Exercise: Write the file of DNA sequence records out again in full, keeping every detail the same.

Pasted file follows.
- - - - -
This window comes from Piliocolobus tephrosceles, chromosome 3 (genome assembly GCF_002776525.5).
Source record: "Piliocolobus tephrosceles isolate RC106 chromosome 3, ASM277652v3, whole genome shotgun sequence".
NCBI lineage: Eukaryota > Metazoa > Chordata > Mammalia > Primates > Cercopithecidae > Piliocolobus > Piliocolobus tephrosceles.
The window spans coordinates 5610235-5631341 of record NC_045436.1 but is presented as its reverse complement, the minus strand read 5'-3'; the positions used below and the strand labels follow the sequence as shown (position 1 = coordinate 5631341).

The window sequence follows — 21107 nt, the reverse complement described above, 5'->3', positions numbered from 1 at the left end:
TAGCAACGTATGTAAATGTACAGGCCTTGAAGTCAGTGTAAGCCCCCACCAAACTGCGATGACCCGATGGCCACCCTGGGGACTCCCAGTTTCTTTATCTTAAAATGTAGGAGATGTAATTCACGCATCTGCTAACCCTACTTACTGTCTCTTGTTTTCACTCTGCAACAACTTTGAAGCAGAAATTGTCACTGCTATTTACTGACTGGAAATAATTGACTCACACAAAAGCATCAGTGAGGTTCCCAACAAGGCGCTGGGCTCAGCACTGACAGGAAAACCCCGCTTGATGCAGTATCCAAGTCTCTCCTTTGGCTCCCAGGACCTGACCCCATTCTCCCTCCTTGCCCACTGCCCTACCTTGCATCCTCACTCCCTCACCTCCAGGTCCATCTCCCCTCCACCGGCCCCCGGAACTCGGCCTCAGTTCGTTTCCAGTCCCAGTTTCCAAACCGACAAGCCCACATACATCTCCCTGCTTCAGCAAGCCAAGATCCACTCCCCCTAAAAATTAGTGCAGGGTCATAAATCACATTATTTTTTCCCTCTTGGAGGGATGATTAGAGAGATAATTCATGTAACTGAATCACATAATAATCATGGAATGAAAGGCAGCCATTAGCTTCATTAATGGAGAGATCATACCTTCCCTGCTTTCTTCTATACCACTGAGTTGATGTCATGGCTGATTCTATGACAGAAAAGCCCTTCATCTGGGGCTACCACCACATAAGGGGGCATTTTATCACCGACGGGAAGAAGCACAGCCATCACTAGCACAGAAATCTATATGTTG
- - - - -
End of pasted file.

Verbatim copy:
This window comes from Piliocolobus tephrosceles, chromosome 3 (genome assembly GCF_002776525.5).
Source record: "Piliocolobus tephrosceles isolate RC106 chromosome 3, ASM277652v3, whole genome shotgun sequence".
NCBI lineage: Eukaryota > Metazoa > Chordata > Mammalia > Primates > Cercopithecidae > Piliocolobus > Piliocolobus tephrosceles.
The window spans coordinates 5610235-5631341 of record NC_045436.1 but is presented as its reverse complement, the minus strand read 5'-3'; the positions used below and the strand labels follow the sequence as shown (position 1 = coordinate 5631341).

The window sequence follows — 21107 nt, the reverse complement described above, 5'->3', positions numbered from 1 at the left end:
TAGCAACGTATGTAAATGTACAGGCCTTGAAGTCAGTGTAAGCCCCCACCAAACTGCGATGACCCGATGGCCACCCTGGGGACTCCCAGTTTCTTTATCTTAAAATGTAGGAGATGTAATTCACGCATCTGCTAACCCTACTTACTGTCTCTTGTTTTCACTCTGCAACAACTTTGAAGCAGAAATTGTCACTGCTATTTACTGACTGGAAATAATTGACTCACACAAAAGCATCAGTGAGGTTCCCAACAAGGCGCTGGGCTCAGCACTGACAGGAAAACCCCGCTTGATGCAGTATCCAAGTCTCTCCTTTGGCTCCCAGGACCTGACCCCATTCTCCCTCCTTGCCCACTGCCCTACCTTGCATCCTCACTCCCTCACCTCCAGGTCCATCTCCCCTCCACCGGCCCCCGGAACTCGGCCTCAGTTCGTTTCCAGTCCCAGTTTCCAAACCGACAAGCCCACATACATCTCCCTGCTTCAGCAAGCCAAGATCCACTCCCCCTAAAAATTAGTGCAGGGTCATAAATCACATTATTTTTTCCCTCTTGGAGGGATGATTAGAGAGATAATTCATGTAACTGAATCACATAATAATCATGGAATGAAAGGCAGCCATTAGCTTCATTAATGGAGAGATCATACCTTCCCTGCTTTCTTCTATACCACTGAGTTGATGTCATGGCTGATTCTATGACAGAAAAGCCCTTCATCTGGGGCTACCACCACATAAGGGGGCATTTTATCACCGACGGGAAGAAGCACAGCCATCACTAGCACAGAAATCTATATGTTG